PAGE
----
As families continue the challenging work of balancing learning and living at home during COVID-19, UC Davis pediatrician Ellen McCleery recommends planning a few activities for children to help lend structure to the day.
“One of the most important things families can do is stick to a routine,” McCleery said. “Activities can easily be incorporated into a family routine to encourage learning and exploration while at home. I hope these activities and guidance will help families learn and explore while social distancing.”
Check out McCleery’s top recommendations for families.
- You can find guidance from the American Academy of Pediatrics on at-home learning on their website.
- PBS Kids has a daily newsletter with programing and activities for families.
- Common Sense Media features a resource page of quality media for at-home learning, including Wide Open School, which highlights quality online learning and tips for teaching and learning at home. Many resources can be used offline. They also offer bilingual and English-language learner activities.
Arts and crafts
- Make a collage with your toddler or string art with your preschooler. Have your kids entertain you with a homemade puppet show. Here are some examples of ideas for sensory play and crafts for multiple age groups and ideas for arts and crafts projects by age group.
- With some yarn and cardboard, kids of all ages can weave on a loom.
- Many illustrators are leading activities online.
Reading and storytime
- Keep up your own reading routine at home! Many activities on this list can be combined with books about the same topic to enhance kids’ experiences.
- Have grandparents or other family members read stories to kids over video chat.
- Many libraries offer audiobooks or eBooks for check-out. Visit your local library website for more information.
- In our region, the Sacramento Public Library has Virtual Storytime for young children.
- The New York Public Library has also been putting out an online storytime.
- The National Emergency Library hosts a collection of books supporting emergency remote teaching. You can sign up for a free account to access thousands of resources for older children, teens and even adults.
- Audible is offering free audiobooks for kids on its website.
If your family can get outside safely while practicing social distancing, there are many materials online to help guide outdoor adventures.
- Try a nature walk scavenger hunt! Make a simple scorecard on paper and ask your child to find a leaf, a stick, flowers, a pinecone, something that flies, something that has fur, something that is rough, something smaller than your shoe, something that makes noise, etc.
- The Waldorf Education Site offers their 100 Days of Nature Walks for free.
There are also many options for virtually exploring the great outdoors:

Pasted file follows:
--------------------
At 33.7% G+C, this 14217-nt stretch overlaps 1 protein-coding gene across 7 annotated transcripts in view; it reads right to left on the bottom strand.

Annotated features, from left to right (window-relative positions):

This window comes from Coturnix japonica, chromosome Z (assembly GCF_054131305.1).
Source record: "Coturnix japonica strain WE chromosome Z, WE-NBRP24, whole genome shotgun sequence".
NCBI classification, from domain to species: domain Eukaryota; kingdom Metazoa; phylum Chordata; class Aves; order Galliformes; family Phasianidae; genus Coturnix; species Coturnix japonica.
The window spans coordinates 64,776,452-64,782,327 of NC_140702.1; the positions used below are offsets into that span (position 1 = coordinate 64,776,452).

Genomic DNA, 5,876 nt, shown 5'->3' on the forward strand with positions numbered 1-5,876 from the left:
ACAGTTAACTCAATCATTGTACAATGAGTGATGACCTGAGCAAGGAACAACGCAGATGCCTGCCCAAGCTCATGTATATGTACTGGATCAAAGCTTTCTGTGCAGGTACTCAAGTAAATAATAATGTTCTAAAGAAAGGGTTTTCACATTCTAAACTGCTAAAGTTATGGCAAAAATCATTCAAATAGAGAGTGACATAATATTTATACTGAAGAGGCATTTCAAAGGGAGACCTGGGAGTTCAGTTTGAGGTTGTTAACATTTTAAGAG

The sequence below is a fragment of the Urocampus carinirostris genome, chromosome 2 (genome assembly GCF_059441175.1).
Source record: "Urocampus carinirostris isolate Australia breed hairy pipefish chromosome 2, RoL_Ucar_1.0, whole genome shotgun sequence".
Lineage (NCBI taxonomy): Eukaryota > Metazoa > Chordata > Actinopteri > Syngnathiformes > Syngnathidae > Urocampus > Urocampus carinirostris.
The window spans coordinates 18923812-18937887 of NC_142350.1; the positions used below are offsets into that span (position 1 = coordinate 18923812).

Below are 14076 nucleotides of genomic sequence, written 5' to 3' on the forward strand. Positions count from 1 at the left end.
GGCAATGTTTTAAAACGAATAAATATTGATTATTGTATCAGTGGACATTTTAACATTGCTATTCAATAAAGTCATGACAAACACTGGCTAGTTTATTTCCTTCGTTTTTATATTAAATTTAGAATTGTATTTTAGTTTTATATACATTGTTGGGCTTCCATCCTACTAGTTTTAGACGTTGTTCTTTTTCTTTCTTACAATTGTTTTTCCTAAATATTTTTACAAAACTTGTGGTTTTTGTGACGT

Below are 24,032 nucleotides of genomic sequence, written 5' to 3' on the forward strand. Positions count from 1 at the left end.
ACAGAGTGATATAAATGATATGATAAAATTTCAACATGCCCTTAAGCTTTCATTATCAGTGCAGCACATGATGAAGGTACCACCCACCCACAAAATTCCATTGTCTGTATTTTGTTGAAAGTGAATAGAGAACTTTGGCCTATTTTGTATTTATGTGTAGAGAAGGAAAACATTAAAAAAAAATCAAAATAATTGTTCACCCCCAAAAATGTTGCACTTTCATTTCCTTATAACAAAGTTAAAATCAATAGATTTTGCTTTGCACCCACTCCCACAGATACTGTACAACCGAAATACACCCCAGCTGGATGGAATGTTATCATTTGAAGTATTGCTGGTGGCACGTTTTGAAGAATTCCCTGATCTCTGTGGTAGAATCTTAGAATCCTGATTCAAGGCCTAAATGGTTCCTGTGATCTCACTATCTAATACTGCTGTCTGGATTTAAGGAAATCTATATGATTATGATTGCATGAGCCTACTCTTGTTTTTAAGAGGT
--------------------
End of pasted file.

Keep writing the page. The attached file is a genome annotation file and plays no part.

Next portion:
- Virtually visit U.S. National Parks. Google Arts & Culture has compiled guided visits to Kenai Fjords, Hawai’i Volcanoes, Carlsbad Caverns, Bryce Canyon and Dry Tortugas National Parks. National park rangers bring you inside a volcano, through canyons and snorkeling with sea turtles.
- If your child is interested in space, explore Mars with NASA’s Curiosity Rover. Access Mars uses real data and images collected from the Curiosity Rover to create a 3D experience on the surface of Mars.
- The Cornell Lab of Ornithology has many live cams of different bird nests including Barred Owls, Red-tailed Hawks, Savannah Ospreys and birdfeeder watch. Talk with your child about birds you might see in your backyard or out on a walk and how they are similar or different than the birds you see in the Cornell birdfeeder watch.
- National Geographic Kids offers many ideas for home science experiments, information and videos about different animals, and “Passport to Space” with “Missions” to different planets in our solar system.
It can be hard to get your kids enough active time, especially when playgrounds are off-limits. Keeping active indoors can be more challenging, but here are a few ideas:
- The nature scavenger hunt outlined above can be adapted for indoors, too. Have your child find something that plays music, something that you use to build, something that keeps you warm, something that measures, etc.
- Build a homemade obstacle course with materials you can find around the house.
- Make numbers, letters or shapes on the floor with tape and have your child to run, hop or skip to the next destination. You can also make a “long jump” with tape or a path through the house to explore.
Explore music and art
There are many ways to explore art and music from all over the world online.
- Playtime Playlist has put together a calendar of live stream shows from various independent children’s musicians from all over the world. Many of the performances include activities and stories, and many are in English and Spanish.
- Virtually visit hundreds of museums from around the world using the Google Arts & Culture Collections. Some highlights:
- Also, The Louvre Museum in Paris offers virtual tours of many of its collections including Renaissance paintings, Egyptian antiques and the ancient moat surrounding the Louvre.